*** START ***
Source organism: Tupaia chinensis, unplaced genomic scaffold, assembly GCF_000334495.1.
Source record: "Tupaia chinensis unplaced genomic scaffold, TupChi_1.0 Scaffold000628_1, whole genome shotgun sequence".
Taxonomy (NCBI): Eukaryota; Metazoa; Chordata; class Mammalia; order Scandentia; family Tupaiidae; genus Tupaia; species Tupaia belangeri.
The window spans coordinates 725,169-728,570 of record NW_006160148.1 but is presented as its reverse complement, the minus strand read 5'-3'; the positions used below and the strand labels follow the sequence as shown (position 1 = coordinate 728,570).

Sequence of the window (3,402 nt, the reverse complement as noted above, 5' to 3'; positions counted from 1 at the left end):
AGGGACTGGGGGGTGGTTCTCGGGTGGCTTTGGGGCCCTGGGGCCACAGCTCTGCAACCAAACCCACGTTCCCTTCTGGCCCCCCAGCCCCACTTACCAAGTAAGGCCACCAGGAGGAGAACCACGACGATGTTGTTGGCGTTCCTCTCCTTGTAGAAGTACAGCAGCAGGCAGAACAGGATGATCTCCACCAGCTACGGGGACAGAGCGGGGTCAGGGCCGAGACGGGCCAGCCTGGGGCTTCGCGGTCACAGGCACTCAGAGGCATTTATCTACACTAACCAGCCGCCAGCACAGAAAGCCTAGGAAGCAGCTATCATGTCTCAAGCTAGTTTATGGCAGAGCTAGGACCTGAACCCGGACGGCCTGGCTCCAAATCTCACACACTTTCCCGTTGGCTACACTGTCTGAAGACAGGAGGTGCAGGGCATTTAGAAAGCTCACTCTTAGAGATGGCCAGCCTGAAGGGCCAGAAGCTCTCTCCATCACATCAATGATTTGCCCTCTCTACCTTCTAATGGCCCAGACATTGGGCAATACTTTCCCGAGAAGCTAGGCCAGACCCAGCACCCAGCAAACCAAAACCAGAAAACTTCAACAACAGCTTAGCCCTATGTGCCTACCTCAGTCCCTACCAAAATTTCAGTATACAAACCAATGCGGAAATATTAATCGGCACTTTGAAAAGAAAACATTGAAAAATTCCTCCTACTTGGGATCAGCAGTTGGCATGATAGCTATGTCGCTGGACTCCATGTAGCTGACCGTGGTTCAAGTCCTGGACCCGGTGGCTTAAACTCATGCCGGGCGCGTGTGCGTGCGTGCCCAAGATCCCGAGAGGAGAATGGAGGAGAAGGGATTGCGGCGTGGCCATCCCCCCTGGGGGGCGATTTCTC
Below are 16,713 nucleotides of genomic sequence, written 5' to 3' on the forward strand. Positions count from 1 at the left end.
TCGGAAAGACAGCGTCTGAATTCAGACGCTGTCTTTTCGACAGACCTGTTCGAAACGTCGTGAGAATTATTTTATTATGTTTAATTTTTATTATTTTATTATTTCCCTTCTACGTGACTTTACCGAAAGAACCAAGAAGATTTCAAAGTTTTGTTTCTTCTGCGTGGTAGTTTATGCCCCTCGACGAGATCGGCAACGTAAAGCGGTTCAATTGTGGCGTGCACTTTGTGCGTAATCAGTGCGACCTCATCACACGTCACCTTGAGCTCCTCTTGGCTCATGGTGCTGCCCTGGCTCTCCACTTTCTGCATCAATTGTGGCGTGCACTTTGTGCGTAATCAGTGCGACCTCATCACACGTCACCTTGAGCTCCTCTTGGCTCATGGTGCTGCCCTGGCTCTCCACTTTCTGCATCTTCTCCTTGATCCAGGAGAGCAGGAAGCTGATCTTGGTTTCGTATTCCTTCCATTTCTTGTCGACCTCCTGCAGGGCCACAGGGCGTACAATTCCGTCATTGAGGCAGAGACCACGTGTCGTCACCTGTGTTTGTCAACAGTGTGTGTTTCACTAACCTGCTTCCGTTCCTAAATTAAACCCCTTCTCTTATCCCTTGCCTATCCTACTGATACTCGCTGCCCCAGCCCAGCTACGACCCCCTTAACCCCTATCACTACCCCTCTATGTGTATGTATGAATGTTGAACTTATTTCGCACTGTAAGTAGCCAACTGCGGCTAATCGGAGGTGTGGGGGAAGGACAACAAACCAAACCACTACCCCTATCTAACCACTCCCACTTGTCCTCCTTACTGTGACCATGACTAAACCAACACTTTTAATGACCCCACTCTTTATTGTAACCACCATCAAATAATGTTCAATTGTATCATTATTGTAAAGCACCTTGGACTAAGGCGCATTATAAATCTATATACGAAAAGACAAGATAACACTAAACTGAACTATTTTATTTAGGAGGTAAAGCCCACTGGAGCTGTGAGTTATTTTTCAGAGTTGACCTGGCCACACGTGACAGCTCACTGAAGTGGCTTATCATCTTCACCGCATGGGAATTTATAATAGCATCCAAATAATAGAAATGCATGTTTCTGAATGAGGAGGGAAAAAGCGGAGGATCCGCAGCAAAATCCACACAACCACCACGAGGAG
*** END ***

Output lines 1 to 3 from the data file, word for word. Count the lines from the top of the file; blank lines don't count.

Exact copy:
Source organism: Tupaia chinensis, unplaced genomic scaffold, assembly GCF_000334495.1.
Source record: "Tupaia chinensis unplaced genomic scaffold, TupChi_1.0 Scaffold000628_1, whole genome shotgun sequence".
Taxonomy (NCBI): Eukaryota; Metazoa; Chordata; class Mammalia; order Scandentia; family Tupaiidae; genus Tupaia; species Tupaia belangeri.